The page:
but \epsilon_{iik} = 0 (index i is repeated).

Therefore, \Vec{\bigtriangledown}\times\hat{n} = 0.

 

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Prove that the Divergence of a Curl is Zero by using Levi Civita

Author: Kayrol Ann B. Vacalares

The divergence of a curl is always zero and we can prove this by using Levi-Civita symbol. The Levi-Civita symbol, also called the permutation symbol or alternating symbol, is a mathematical symbol used in particular in tensor calculus.

Prove that:

\vec{\nabla} \bullet (\vec{\nabla} \times \vec a) = 0

Proof:

Let:

\vec{\nabla} = \partial i \hat{e_i} and

\vec a = (a_j) \hat{e_j}

To show that:

\vec{\nabla} \bullet (\vec{\nabla} \times \vec a)  = 0

First,

\vec{\nabla} \times \vec{a} = \epsilon_{ijk} \partial_{i} a_{j} \hat{e_i} \times \hat{e_j}

 

\vec{\nabla} \times \vec{a} = \epsilon_{ijk} \partial_{i} a_{j} \hat{e_k}

 

 

Here are the possible values of \epsilon_{ijk} :

\epsilon_{ijk} = 1 if i,j,k is cyclic and non-repeating.

\epsilon_{ijk} = -1 if i,j,k is anti-cyclic or counterclockwise.

\epsilon_{ijk} = 0 if there are any repeated index.

 

Consider i,j,k to be cyclic and non-repeating, so

\epsilon_{ijk} = 1 and \vec{\nabla} \times \vec{a} = \partial_{i} a_{j} \hat{e_k}

 

\begin{array}{rcl} \vec{\nabla} \bullet \left(\vec{\nabla} \times \vec{a}\right) & = & \partial_{i} \hat{e_i} \bullet \partial_{i} a_{j} \hat{e_k} \\ & = & \partial_{i} \left(\partial_{i} a_{j} \right) \hat{e_i} \bullet \hat{e_k} \\ & =& \partial_{i} \left(\partial_{i} a_{j} \right) \delta_{ik} \end{array}


But \delta_{ik} = 0 if i is not equal to  j

and \delta_{ik} = 1 if i= k

 

Since i,j,k is non-repeating and i \ne k , therefore

\delta_{ik} = 0

 

Thus,

\vec{\nabla} \bullet (\vec{\nabla} \times \vec a)  = 0

 

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Proving Vector Formula with Kronecker Delta Function and Levi-Civita Symbol

Applying \delta_{ij} and \epsilon_{ijk} in Proving the Vector Formula: \vec{\nabla}\bullet\left(\vec{a}\times\vec{b}\right)=\vec{b}\bullet\left(\vec{\nabla}\times \vec{a}\right)-\vec{a}\bullet\left(\vec{\nabla}\times\vec{b}\right)

By: Quennie J. Paylaga

 

Prove:

\vec{\nabla}\bullet\left(\vec{a}\times\vec{b}\right)=\vec{b}\bullet\left(\vec{\nabla}\times \vec{a}\right)-\vec{a}\bullet\left(\vec{\nabla}\times\vec{b}\right)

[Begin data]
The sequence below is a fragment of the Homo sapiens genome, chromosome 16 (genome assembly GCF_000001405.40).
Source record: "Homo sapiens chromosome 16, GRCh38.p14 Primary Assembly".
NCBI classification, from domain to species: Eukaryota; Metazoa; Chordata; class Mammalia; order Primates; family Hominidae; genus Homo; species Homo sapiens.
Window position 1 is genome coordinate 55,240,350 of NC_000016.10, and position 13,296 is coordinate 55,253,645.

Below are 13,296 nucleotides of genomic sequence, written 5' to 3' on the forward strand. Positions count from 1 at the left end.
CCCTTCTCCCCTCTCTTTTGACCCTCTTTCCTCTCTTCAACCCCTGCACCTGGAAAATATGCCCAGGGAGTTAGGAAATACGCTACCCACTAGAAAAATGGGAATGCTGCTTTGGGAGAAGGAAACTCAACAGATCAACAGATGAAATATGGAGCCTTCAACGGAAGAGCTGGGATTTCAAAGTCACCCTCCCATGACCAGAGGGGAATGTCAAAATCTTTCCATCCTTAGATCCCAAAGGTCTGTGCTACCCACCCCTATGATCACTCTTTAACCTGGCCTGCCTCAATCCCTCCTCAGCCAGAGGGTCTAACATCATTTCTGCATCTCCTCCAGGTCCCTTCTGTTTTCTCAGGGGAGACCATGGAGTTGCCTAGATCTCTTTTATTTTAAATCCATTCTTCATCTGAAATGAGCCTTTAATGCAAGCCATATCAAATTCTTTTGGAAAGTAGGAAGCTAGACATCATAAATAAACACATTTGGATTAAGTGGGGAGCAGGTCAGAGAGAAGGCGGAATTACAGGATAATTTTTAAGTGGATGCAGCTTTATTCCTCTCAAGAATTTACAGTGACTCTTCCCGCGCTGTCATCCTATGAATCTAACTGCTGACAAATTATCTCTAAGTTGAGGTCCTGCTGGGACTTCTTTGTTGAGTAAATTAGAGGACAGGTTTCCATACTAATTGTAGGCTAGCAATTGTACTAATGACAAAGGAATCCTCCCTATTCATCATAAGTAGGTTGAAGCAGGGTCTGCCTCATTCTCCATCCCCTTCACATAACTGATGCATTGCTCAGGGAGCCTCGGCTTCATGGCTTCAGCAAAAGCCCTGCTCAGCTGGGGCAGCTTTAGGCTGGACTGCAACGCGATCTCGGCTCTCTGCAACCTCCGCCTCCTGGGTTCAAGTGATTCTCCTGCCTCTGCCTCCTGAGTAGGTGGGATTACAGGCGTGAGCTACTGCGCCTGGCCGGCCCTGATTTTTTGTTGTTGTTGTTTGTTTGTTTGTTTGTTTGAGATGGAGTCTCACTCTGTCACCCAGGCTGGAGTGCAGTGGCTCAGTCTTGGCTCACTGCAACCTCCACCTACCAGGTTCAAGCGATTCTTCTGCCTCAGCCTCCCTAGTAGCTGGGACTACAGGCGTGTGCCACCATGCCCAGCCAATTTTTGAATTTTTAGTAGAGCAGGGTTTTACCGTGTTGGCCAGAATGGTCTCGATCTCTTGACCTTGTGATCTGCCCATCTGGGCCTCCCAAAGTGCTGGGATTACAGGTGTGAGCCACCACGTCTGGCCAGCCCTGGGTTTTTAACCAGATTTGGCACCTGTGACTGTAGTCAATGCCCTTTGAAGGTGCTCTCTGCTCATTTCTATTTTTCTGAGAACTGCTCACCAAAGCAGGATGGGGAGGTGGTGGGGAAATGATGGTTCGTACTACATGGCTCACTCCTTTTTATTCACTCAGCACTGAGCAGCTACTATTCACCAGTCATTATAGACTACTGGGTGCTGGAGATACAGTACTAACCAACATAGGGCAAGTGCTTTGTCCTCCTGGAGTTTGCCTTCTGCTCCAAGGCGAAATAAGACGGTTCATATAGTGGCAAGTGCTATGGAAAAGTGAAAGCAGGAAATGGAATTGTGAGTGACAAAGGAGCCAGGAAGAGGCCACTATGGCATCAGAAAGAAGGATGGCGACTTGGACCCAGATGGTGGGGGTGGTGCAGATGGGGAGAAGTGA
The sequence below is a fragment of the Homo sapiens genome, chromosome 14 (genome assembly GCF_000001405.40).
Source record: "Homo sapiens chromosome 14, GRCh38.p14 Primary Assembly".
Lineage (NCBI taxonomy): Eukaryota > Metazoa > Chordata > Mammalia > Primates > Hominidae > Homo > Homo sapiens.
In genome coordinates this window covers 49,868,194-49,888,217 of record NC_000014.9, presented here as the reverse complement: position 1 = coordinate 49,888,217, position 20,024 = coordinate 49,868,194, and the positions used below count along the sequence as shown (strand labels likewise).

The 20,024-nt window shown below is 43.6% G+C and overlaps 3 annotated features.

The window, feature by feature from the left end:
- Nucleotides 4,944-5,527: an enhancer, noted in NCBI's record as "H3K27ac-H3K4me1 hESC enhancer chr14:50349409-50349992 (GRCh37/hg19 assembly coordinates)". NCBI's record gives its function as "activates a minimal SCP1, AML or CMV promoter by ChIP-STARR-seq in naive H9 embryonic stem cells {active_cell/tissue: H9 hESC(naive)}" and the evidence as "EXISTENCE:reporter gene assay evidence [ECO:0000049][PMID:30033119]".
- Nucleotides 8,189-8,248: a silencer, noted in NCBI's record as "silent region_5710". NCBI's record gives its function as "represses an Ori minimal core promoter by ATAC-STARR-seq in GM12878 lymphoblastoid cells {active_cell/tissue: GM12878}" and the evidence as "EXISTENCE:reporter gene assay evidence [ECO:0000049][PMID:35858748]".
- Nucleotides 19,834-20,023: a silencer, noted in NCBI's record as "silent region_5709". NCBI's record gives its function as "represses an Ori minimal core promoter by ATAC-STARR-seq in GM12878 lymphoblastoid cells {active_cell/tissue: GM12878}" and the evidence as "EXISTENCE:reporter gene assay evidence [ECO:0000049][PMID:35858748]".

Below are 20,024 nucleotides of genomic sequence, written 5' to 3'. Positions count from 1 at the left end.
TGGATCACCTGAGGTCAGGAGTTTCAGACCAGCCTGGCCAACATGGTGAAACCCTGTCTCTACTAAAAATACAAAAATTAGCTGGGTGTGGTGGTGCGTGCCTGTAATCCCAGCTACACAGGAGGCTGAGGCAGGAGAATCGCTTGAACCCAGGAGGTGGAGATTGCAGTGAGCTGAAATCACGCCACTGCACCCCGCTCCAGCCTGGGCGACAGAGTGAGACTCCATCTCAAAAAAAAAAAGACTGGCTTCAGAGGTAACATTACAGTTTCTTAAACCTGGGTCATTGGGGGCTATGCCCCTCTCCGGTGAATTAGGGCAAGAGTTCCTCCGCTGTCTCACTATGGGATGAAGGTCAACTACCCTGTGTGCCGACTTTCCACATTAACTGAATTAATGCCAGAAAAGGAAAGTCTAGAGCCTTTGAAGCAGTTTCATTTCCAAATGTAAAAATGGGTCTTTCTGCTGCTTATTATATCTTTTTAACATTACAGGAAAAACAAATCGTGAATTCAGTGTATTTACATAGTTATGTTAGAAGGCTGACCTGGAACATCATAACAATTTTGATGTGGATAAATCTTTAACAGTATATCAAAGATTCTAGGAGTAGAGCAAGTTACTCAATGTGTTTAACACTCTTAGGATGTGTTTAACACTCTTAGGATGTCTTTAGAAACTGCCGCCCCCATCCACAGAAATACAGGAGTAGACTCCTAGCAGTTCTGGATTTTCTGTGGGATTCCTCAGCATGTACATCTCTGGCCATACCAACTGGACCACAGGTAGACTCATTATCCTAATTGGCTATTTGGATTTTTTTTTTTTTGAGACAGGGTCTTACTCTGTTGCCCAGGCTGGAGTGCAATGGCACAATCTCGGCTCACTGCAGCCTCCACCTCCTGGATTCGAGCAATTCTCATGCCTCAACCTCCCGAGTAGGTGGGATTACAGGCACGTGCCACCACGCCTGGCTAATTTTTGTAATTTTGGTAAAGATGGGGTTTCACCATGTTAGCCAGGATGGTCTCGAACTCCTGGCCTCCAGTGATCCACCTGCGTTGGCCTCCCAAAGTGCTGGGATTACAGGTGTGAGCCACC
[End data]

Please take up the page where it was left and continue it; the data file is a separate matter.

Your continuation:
using Kronecker Delta Function and Levi-Civita Symbol.

 

 

To prove this, we let

\begin{array}{rcl} \vec{a} & = & a_{i} \hat{e}_{i} \\ \vec{b} & = & b_{j} \hat{e}_{j} \\ \vec{\nabla} &=& \frac{\partial}{\partial x_{k}} \hat{e}_{k} = \partial_{k} \hat{e}_{k} \end{array}

We can write the expression for \vec{a} \times \vec{b} in summation form as:

\begin{array}{rcl} \vec{a} \times \vec{b} & = & a_{i} \hat{e}_{i} \times b_{j} \hat{e}_{j} \\ & = & a_{i} b_{j} \hat{e}_{i} \times \hat{e}_{j} \\ & = & \epsilon_{ijl} a_{i} b_{j} \hat{e}_{l} \\ \end{array}      where \hat{e}_{i} \times \hat{e}_{j} = \hat{e}_{l} \\

where i, j, l are dummy summation variables. Each of which can be any letter (a,b,c) or number (1,2,3).

In the same way, we can write \vec{\nabla} \bullet \left(\vec{a} \times \vec{b}\right) as:

\begin{array}{rcl} \vec{\nabla} \bullet \left(\vec{a} \times \vec{b}\right) & = & \partial_{k} \hat{e}_{k} \bullet \epsilon_{ijl} a_{i} b_{j} \hat{e}_{l} \\ & = & \epsilon_{ijl} \left(\hat{e}_{k} \bullet \hat{e}_{l}\right) \partial_{k} \left(a_{i} b_{j}\right) \\ & = & \epsilon_{ijl} \delta_{kl} \partial_{k} \left(a_{i} b_{j}\right) \hspace{0.7cm} where \hspace{0.2cm} \delta_{kl} = \hat{e}_{k} \bullet \hat{e}_{l} \\ & & if \hspace{0.2cm} k = l, \hspace{0.2cm} \delta_{kl} = \delta_{kk} = \delta_{ll} = 1, and \hspace{0.2cm} \partial_{k} = \partial_{l} \\ & = & \epsilon_{ijl} \partial_{l} \left(a_{i} b_{j}\right) \\ & = & \epsilon_{ijl} \left(a_{i} \partial_{l} b_{j} + b_{j} \partial_{l} a_{i}\right) \\ & = & \epsilon_{ijl} a_{i} \partial_{l} b_{j} + \epsilon_{ijl} b_{j} \partial_{l} a_{i} \\ & = & \epsilon_{jli} b_{j} \partial_{l} a_{i} - \epsilon_{ilj} a_{i} \partial_{l} b_{j} \\ & & where \\ & & \epsilon_{ijl} = \epsilon_{jli} = \epsilon_{lij} = +1 \hspace{0.2cm} (cyclic) \\ & & \epsilon_{ilj} = \epsilon_{lji} = \epsilon_{jil} = -1 \hspace{0.2cm} (anti-cyclic) \\ & = & \vec{b} \bullet \left(\vec{\nabla} \times \vec{a}\right) - \vec{a} \bullet \left(\vec{\nabla} \times \vec{b}\right). \\ \end{array}

Thus, we have prove that

\vec{\nabla} \bullet \left(\vec{a} \times \vec{b}\right) = \vec{b} \bullet \left(\vec{\nabla} \times \vec{a}\right) - \vec{a} \bullet \left(\vec{\nabla} \times \vec{b}\right)